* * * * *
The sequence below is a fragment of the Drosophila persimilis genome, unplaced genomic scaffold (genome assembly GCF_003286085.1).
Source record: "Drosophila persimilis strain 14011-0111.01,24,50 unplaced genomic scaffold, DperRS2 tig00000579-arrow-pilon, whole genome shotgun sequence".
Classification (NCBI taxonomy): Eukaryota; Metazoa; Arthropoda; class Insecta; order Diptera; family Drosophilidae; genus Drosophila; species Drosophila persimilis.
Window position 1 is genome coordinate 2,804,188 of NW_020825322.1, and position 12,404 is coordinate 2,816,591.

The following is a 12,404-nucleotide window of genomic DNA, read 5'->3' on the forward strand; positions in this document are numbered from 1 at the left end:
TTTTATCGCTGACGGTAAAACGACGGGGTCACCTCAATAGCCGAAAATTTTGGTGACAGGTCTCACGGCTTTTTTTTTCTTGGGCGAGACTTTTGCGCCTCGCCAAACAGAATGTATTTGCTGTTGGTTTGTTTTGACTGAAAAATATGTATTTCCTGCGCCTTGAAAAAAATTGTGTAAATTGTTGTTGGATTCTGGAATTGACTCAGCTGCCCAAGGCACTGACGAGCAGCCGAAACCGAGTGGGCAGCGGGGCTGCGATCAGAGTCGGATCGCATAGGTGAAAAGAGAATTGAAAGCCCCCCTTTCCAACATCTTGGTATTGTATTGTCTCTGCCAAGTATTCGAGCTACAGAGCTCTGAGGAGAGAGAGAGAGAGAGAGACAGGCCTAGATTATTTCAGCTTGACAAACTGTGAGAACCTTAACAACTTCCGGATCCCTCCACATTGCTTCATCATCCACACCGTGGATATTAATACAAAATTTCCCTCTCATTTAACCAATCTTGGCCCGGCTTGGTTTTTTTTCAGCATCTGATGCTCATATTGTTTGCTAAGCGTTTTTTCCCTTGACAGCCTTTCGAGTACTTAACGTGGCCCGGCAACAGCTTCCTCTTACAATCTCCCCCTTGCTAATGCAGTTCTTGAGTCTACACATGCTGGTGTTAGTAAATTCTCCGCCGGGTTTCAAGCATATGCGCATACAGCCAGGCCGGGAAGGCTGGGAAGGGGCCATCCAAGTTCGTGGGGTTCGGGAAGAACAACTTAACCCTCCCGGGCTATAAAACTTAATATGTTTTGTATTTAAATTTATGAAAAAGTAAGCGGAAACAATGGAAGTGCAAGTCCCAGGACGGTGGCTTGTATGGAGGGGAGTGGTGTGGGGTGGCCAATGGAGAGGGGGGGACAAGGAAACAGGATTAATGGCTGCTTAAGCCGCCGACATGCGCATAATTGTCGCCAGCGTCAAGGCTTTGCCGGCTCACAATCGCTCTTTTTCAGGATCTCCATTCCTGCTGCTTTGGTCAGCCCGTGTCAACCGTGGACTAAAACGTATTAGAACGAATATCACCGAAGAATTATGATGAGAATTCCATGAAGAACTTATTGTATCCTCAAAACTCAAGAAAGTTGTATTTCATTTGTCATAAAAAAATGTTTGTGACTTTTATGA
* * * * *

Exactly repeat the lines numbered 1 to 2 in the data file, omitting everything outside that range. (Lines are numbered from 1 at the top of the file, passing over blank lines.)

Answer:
The sequence below is a fragment of the Drosophila persimilis genome, unplaced genomic scaffold (genome assembly GCF_003286085.1).
Source record: "Drosophila persimilis strain 14011-0111.01,24,50 unplaced genomic scaffold, DperRS2 tig00000579-arrow-pilon, whole genome shotgun sequence".